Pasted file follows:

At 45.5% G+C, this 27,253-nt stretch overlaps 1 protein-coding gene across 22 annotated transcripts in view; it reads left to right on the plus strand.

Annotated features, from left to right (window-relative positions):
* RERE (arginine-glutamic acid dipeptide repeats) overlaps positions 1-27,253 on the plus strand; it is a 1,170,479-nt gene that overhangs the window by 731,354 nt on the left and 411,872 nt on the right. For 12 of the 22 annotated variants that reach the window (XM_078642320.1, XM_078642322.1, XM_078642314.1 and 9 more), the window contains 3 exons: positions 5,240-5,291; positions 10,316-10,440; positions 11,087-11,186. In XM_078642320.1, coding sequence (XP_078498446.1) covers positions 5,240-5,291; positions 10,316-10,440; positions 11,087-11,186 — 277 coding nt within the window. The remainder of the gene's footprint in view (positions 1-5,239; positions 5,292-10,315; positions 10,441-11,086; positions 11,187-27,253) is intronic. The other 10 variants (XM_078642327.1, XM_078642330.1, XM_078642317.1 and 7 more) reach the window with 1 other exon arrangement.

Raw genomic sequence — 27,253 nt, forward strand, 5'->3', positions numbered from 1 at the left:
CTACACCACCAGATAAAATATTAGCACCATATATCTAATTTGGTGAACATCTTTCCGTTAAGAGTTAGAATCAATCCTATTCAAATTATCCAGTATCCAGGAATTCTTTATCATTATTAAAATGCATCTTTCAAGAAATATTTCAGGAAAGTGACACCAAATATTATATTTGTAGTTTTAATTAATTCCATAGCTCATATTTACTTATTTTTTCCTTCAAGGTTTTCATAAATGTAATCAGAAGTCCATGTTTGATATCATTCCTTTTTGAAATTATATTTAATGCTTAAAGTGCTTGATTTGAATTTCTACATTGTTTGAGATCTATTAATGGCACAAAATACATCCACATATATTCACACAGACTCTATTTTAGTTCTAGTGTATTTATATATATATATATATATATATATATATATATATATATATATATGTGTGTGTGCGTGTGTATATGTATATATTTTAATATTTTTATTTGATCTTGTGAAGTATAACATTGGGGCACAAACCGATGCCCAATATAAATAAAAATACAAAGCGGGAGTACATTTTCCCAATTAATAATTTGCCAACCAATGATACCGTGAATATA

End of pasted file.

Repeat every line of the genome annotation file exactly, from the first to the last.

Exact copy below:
At 45.5% G+C, this 27,253-nt stretch overlaps 1 protein-coding gene across 22 annotated transcripts in view; it reads left to right on the plus strand.

Annotated features, from left to right (window-relative positions):
* RERE (arginine-glutamic acid dipeptide repeats) overlaps positions 1-27,253 on the plus strand; it is a 1,170,479-nt gene that overhangs the window by 731,354 nt on the left and 411,872 nt on the right. For 12 of the 22 annotated variants that reach the window (XM_078642320.1, XM_078642322.1, XM_078642314.1 and 9 more), the window contains 3 exons: positions 5,240-5,291; positions 10,316-10,440; positions 11,087-11,186. In XM_078642320.1, coding sequence (XP_078498446.1) covers positions 5,240-5,291; positions 10,316-10,440; positions 11,087-11,186 — 277 coding nt within the window. The remainder of the gene's footprint in view (positions 1-5,239; positions 5,292-10,315; positions 10,441-11,086; positions 11,187-27,253) is intronic. The other 10 variants (XM_078642327.1, XM_078642330.1, XM_078642317.1 and 7 more) reach the window with 1 other exon arrangement.

Raw genomic sequence — 27,253 nt, forward strand, 5'->3', positions numbered from 1 at the left:
CTACACCACCAGATAAAATATTAGCACCATATATCTAATTTGGTGAACATCTTTCCGTTAAGAGTTAGAATCAATCCTATTCAAATTATCCAGTATCCAGGAATTCTTTATCATTATTAAAATGCATCTTTCAAGAAATATTTCAGGAAAGTGACACCAAATATTATATTTGTAGTTTTAATTAATTCCATAGCTCATATTTACTTATTTTTTCCTTCAAGGTTTTCATAAATGTAATCAGAAGTCCATGTTTGATATCATTCCTTTTTGAAATTATATTTAATGCTTAAAGTGCTTGATTTGAATTTCTACATTGTTTGAGATCTATTAATGGCACAAAATACATCCACATATATTCACACAGACTCTATTTTAGTTCTAGTGTATTTATATATATATATATATATATATATATATATATATATATATATATGTGTGTGTGCGTGTGTATATGTATATATTTTAATATTTTTATTTGATCTTGTGAAGTATAACATTGGGGCACAAACCGATGCCCAATATAAATAAAAATACAAAGCGGGAGTACATTTTCCCAATTAATAATTTGCCAACCAATGATACCGTGAATATA